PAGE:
Weird Healthcare Regulation of the Day: No Coverage for Men With Breast Cancer
“Disease does not discriminate, but apparently Medicaid coverage does. A 26-year-old South Carolina tile-layer has found himself with breast cancer and out of luck for one reason: He is a man. While breast cancer affects an estimated 2,000 men annually, Medicaid does not cover treatment of the disease in men,” reports the Daily Caller. “The South Carolina Department of Health and Human Services said that the discriminatory policy lies with the federal government. ‘We are again urging CMS [Centers for Medicare and Medicare Services] to reconsider,’ the South Carolina Department of Health and Human Services said in a statement. ‘It’s a very clear example of how overly rigid federal regulations don’t serve the interests of the people we’re supposed to be helping.'”
The man with cancer, Raymond Johnson, is hardly an anomaly. There have been high-profile cases of men with breast cancer, like former Senator Ed Brooke (R-Mass.), the first popularly-elected black U.S. Senator. But the federal geniuses who are taking over our healthcare system don’t seem to read the paper.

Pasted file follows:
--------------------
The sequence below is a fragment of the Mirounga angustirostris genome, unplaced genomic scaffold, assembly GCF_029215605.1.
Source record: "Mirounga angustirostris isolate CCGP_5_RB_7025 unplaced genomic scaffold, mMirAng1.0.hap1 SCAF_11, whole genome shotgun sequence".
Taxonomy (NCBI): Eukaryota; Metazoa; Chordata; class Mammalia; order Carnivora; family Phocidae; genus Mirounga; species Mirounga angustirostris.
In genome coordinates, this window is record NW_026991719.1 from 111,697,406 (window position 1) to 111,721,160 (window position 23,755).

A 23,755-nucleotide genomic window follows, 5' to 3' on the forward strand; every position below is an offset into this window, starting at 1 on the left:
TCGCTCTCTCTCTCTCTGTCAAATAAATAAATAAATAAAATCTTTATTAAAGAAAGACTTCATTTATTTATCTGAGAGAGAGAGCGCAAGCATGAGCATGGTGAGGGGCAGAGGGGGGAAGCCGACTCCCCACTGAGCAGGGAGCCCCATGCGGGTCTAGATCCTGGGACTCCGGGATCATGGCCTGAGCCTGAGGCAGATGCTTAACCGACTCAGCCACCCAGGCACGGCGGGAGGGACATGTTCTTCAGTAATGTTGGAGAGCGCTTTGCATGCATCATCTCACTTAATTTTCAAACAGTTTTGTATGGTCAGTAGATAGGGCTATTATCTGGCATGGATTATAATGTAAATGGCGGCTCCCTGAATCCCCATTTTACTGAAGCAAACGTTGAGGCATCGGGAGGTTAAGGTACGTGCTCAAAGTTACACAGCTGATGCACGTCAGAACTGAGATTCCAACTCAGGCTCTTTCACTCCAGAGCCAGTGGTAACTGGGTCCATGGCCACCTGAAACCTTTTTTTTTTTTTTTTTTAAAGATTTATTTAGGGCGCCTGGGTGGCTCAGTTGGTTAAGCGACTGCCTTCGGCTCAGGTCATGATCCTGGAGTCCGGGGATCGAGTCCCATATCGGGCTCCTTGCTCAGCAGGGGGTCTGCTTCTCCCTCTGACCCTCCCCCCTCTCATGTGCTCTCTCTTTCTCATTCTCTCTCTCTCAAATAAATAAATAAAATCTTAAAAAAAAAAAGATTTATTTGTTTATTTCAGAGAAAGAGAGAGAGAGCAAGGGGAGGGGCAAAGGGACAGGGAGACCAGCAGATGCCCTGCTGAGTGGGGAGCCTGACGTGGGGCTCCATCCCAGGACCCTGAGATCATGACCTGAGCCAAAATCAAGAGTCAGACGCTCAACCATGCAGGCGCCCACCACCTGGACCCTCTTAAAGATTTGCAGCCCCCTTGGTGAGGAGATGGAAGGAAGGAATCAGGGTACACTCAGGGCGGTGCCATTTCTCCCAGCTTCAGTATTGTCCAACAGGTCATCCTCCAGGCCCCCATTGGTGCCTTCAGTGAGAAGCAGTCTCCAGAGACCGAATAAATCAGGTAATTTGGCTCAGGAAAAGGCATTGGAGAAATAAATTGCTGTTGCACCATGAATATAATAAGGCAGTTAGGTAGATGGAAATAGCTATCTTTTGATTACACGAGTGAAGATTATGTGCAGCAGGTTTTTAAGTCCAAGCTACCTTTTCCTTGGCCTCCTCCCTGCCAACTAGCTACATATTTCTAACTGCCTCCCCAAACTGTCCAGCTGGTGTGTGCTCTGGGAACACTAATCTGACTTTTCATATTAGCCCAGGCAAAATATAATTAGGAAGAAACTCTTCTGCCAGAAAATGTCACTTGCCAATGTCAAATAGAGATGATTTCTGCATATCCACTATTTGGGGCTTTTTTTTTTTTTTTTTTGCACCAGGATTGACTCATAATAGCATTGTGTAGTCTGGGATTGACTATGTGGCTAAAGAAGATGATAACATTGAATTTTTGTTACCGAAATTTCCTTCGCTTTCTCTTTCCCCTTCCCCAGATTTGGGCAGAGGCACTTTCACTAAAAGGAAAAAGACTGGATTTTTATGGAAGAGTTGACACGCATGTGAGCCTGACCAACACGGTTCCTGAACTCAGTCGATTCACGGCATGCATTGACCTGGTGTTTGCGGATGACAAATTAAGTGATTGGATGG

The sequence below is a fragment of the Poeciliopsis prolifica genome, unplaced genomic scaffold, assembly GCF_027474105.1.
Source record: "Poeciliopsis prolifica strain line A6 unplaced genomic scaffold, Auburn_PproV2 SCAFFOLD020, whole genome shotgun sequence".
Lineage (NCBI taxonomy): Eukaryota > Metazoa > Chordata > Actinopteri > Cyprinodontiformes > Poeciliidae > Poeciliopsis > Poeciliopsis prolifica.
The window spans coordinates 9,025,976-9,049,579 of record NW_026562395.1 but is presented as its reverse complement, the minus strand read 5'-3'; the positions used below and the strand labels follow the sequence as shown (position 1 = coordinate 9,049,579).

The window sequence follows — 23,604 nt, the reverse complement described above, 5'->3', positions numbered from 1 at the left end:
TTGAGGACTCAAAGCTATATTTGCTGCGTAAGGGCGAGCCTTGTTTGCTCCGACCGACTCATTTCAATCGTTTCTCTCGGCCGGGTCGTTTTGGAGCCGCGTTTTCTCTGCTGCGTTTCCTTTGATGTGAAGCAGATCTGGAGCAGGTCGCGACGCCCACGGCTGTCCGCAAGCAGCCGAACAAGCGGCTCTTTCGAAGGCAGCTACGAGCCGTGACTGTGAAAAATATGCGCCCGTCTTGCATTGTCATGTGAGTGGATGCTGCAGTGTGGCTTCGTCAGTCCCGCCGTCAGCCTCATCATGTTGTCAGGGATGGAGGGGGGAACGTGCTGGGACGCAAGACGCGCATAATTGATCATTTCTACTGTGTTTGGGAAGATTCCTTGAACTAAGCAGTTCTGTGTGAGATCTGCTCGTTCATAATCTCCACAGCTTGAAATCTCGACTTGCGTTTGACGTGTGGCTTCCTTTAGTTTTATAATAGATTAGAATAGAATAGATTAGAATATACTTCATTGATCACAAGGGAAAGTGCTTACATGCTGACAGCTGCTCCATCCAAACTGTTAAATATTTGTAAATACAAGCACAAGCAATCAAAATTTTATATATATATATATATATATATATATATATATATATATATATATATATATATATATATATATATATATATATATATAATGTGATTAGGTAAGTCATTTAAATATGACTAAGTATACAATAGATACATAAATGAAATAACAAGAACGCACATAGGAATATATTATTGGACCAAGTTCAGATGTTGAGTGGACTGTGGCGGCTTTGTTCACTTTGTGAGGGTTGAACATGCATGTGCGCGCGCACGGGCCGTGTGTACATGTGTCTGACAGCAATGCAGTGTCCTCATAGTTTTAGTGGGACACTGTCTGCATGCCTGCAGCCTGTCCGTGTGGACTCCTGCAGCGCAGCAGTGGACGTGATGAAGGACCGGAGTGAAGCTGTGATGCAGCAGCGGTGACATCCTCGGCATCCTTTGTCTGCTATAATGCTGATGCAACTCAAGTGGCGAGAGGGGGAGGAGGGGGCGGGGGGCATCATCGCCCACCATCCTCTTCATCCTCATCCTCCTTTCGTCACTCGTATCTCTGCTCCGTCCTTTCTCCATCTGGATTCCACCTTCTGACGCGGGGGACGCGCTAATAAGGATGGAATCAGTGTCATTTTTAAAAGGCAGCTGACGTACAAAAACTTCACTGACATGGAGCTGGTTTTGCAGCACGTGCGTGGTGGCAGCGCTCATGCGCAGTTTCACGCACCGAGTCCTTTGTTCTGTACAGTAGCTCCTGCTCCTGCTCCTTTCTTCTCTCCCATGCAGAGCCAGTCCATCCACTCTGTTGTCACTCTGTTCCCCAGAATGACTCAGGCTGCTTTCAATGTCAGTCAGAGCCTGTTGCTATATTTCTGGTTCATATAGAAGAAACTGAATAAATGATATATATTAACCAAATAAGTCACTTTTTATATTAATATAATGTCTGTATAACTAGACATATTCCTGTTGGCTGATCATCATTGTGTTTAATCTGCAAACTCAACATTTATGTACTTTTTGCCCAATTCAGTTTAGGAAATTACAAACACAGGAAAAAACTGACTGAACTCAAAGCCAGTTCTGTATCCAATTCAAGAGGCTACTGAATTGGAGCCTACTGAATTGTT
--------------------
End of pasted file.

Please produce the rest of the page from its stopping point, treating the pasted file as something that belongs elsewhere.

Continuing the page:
The government justifies its actions by citing a regulation that bars covering men. But the regulation itself is unconstitutional. The government cannot engage in sex discrimination or sex-based classifications unless it has an “exceeding persuasive justification” that goes beyond mere administrative convenience or gender-based generalizations; it must show that any gender classification substantially advances important state interests; and the burden of showing the need for such discrimination is on the government, which must satisfy a “demanding” showing. See the U.S. Supreme Court’s ruling in United States v. Virginia (1995), which struck down VMI’s men-only policy, and cases like Craig v. Boren (1976), and Michigan Road Builders v. Milliken (1987), which applied similar principles to strike down gender classifications that harmed men.